Hair Transplant Surgery
It is very important that patients understand a few very basic facts about hair transplantation so that expectations about treatment remain realistic.
What is involved?
Hair transplantation is the artistic redistribution of dominant hair follicles , from the back of the head into the balding areas of the scalp, resulting in a very natural appearance. Simply put, we take a donor strip of hair from where you have more than you need and put it where you need it more.
When should I have a transplant?
A hair transplant can be done in the early stages of hair loss, when the hair is just beginning to thin, or in the later stages when baldness is more obvious. It is important that the hair loss pattern is established before surgery is undertaken. Therefore, young men under 25 are often, in the first instance, offered medical treatment to which they usually respond very well.
Why would I want one?
Hair transplantation is the most effective, long-term solution to male pattern baldness
androgenetic includes the words androgens (male sex hormone) and genetic (genes).
There have also been excellent results in the treatment of genetic hair loss in some women, as well as in scars resulting from facial surgery, burns, accidents, or as a result of various hair loss diseases.
When there is a large area of baldness, is it possible to cover the entire bald area?
This depends on the size of the bald area as well as on the donor area. When there is extensive baldness, a procedure called a scalp reduction may be useful in order to decrease the size of the bald area. Subsequently, grafting is done as described above.
What is scalp reduction?
Scalp reduction is a procedure which is performed under local anaesthetic in which a large bald area of skin is removed. This leaves a scar on the scalp which must later be camouflaged by grafting directly into the scar.
What is scalp flap surgery?
Scalp flap surgery is a procedure in which an entire segment of hair-bearing scalp is transferred into a bald area. This is a relatively uncommon surgery and it is only performed by a few surgeons.
The risks include improper hair direction at the hairline, as well as the more serious risk of partial or complete loss of survival of the flap and the hair within it. This type of surgery is not carried out in our clinic.
With new surgical techniques, is it possible to restore a full head of hair?
The short answer is no. All hair transplantation procedures move hair around to make you look better, but none creates more hair. However, if performed properly and on the right person, it can bring about a very significant improvement in your appearance.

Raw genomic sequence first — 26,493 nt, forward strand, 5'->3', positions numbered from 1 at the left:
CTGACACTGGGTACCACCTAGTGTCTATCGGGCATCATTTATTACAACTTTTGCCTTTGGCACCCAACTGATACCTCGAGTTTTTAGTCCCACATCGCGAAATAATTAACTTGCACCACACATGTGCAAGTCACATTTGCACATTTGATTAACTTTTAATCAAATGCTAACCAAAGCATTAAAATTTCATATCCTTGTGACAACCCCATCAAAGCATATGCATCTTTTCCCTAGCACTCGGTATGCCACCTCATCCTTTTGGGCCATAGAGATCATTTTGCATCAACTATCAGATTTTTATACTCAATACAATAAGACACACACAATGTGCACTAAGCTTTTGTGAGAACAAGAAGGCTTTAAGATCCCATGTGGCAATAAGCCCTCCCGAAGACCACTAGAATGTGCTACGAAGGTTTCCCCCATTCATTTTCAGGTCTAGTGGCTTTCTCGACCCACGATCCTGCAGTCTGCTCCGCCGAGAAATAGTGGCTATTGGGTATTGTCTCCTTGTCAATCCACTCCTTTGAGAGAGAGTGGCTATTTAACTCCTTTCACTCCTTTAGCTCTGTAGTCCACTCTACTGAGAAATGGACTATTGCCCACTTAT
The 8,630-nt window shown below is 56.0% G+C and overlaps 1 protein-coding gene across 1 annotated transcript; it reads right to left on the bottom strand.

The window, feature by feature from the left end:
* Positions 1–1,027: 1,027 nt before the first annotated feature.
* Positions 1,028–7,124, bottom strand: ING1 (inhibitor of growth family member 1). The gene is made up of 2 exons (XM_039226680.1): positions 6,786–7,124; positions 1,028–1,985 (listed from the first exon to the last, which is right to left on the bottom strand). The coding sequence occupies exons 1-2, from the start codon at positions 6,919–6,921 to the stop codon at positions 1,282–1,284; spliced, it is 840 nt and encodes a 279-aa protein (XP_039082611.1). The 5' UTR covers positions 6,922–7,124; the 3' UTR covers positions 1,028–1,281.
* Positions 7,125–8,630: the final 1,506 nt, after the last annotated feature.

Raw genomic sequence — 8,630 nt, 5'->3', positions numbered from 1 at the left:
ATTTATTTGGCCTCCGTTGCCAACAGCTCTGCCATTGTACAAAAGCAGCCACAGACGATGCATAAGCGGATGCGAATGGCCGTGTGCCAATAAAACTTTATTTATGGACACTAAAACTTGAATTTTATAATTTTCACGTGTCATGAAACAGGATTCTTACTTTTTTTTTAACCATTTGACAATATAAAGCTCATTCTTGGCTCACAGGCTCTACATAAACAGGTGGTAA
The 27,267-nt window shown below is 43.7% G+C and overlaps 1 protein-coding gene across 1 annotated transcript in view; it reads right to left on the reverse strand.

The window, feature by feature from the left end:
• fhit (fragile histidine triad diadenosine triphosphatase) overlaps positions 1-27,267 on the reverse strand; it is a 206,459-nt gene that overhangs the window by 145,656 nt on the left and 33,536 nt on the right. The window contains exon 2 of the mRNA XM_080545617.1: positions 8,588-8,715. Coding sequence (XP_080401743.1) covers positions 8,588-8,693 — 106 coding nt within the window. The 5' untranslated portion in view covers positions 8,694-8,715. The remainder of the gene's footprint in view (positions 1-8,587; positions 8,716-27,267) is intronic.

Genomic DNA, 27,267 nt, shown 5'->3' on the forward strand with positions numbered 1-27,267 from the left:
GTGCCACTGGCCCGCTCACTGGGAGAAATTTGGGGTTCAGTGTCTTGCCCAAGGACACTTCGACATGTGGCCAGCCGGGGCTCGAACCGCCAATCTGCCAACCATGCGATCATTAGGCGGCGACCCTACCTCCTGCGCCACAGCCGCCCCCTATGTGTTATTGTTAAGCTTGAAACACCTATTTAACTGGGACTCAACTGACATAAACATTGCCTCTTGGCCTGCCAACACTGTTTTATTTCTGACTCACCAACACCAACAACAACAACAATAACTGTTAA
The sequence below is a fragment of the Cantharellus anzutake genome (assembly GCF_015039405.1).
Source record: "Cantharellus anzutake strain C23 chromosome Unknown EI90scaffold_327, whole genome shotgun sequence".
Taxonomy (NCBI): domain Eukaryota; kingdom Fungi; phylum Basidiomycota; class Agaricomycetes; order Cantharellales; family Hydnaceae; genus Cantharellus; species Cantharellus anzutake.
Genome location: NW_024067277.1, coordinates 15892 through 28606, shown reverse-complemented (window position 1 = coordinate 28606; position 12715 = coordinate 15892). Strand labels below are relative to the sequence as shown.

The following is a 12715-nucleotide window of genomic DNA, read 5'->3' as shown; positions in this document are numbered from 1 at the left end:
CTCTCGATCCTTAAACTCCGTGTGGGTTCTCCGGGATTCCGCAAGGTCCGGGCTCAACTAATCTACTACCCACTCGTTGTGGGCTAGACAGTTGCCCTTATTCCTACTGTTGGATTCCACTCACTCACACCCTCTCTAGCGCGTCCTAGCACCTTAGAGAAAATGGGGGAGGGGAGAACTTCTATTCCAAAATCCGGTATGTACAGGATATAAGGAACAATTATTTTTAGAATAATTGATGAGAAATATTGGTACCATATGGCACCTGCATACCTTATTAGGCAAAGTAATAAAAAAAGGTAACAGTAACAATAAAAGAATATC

Why do hair transplants work?
Even in the most extreme balding patterns, a permanent area of hair exists on the sides and back of the head. This hair is unaffected by the balding process. In Follicular Unit Transplantation, a thin strip of skin containing this permanent hair is removed from the back of the head (because the skin of the scalp is flexible, the scalp can be stitched together again after the strip is removed leaving little trace that anything was done). The hair follicles are then carefully removed from that piece of skin and placed in very small surgical sites made in the thinning or balding areas of the scalp.
Once transplanted, this hair behaves as it was programmed to behave in the original area it came from and will grow naturally for the rest of your life.
Who is a good candidate for hair transplant surgery?
Most men with significant thinning or baldness and in good general health are candidates for hair transplantation. In order to determine your suitability a private consultation with one of our consultant surgeons can be arranged. During your consultation, the surgeon will assess your donor density and scalp laxity. He will also determine your balding pattern and take your individual hair characteristics, such as colour and wave, into consideration to develop a plan for a successful hair restoration procedure.
Is it better to begin early?
A hair transplant should be considered when your degree of hair loss is considered, by you, to be unacceptable. Not when you are only worried about future loss or “so no one will notice.” Starting early will often require multiple sessions. Young men under the age of 25 years may not be suitable candidates as their hair loss pattern may not yet be established.
How much hair do I need?